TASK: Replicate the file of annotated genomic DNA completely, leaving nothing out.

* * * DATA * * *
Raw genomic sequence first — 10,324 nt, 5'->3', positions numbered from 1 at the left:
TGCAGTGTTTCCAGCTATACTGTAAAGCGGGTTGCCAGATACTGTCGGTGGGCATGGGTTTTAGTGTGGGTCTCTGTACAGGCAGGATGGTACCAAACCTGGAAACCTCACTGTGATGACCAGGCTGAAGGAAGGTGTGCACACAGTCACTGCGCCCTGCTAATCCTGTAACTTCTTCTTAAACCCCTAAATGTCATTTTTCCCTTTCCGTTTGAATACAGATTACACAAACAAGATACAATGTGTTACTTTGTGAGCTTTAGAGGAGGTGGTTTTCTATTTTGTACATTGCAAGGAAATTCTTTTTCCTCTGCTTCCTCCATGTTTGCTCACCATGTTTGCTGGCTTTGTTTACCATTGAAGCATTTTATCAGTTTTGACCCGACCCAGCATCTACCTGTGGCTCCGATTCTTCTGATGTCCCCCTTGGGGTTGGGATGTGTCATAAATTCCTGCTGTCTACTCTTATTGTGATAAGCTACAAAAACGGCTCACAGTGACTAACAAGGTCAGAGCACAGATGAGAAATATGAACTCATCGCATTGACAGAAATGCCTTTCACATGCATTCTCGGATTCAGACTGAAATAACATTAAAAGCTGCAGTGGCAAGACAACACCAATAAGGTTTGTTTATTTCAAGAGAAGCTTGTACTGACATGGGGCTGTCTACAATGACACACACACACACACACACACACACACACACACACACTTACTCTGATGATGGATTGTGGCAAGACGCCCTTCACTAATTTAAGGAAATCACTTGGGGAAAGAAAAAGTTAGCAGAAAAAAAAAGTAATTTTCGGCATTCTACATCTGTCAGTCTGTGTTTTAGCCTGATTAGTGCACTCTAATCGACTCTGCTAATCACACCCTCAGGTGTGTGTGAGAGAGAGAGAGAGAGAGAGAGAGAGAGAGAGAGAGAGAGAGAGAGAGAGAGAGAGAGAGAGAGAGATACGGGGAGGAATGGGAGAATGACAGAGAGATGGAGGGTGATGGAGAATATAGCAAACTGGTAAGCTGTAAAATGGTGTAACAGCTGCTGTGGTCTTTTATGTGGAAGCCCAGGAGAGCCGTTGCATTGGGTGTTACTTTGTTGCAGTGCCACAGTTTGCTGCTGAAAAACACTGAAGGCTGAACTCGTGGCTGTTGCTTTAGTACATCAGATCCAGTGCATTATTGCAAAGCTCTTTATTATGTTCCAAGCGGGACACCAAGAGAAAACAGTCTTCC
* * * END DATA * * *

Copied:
Raw genomic sequence first — 10,324 nt, 5'->3', positions numbered from 1 at the left:
TGCAGTGTTTCCAGCTATACTGTAAAGCGGGTTGCCAGATACTGTCGGTGGGCATGGGTTTTAGTGTGGGTCTCTGTACAGGCAGGATGGTACCAAACCTGGAAACCTCACTGTGATGACCAGGCTGAAGGAAGGTGTGCACACAGTCACTGCGCCCTGCTAATCCTGTAACTTCTTCTTAAACCCCTAAATGTCATTTTTCCCTTTCCGTTTGAATACAGATTACACAAACAAGATACAATGTGTTACTTTGTGAGCTTTAGAGGAGGTGGTTTTCTATTTTGTACATTGCAAGGAAATTCTTTTTCCTCTGCTTCCTCCATGTTTGCTCACCATGTTTGCTGGCTTTGTTTACCATTGAAGCATTTTATCAGTTTTGACCCGACCCAGCATCTACCTGTGGCTCCGATTCTTCTGATGTCCCCCTTGGGGTTGGGATGTGTCATAAATTCCTGCTGTCTACTCTTATTGTGATAAGCTACAAAAACGGCTCACAGTGACTAACAAGGTCAGAGCACAGATGAGAAATATGAACTCATCGCATTGACAGAAATGCCTTTCACATGCATTCTCGGATTCAGACTGAAATAACATTAAAAGCTGCAGTGGCAAGACAACACCAATAAGGTTTGTTTATTTCAAGAGAAGCTTGTACTGACATGGGGCTGTCTACAATGACACACACACACACACACACACACACACACACACACACTTACTCTGATGATGGATTGTGGCAAGACGCCCTTCACTAATTTAAGGAAATCACTTGGGGAAAGAAAAAGTTAGCAGAAAAAAAAAGTAATTTTCGGCATTCTACATCTGTCAGTCTGTGTTTTAGCCTGATTAGTGCACTCTAATCGACTCTGCTAATCACACCCTCAGGTGTGTGTGAGAGAGAGAGAGAGAGAGAGAGAGAGAGAGAGAGAGAGAGAGAGAGAGAGAGAGAGAGAGAGAGAGATACGGGGAGGAATGGGAGAATGACAGAGAGATGGAGGGTGATGGAGAATATAGCAAACTGGTAAGCTGTAAAATGGTGTAACAGCTGCTGTGGTCTTTTATGTGGAAGCCCAGGAGAGCCGTTGCATTGGGTGTTACTTTGTTGCAGTGCCACAGTTTGCTGCTGAAAAACACTGAAGGCTGAACTCGTGGCTGTTGCTTTAGTACATCAGATCCAGTGCATTATTGCAAAGCTCTTTATTATGTTCCAAGCGGGACACCAAGAGAAAACAGTCTTCC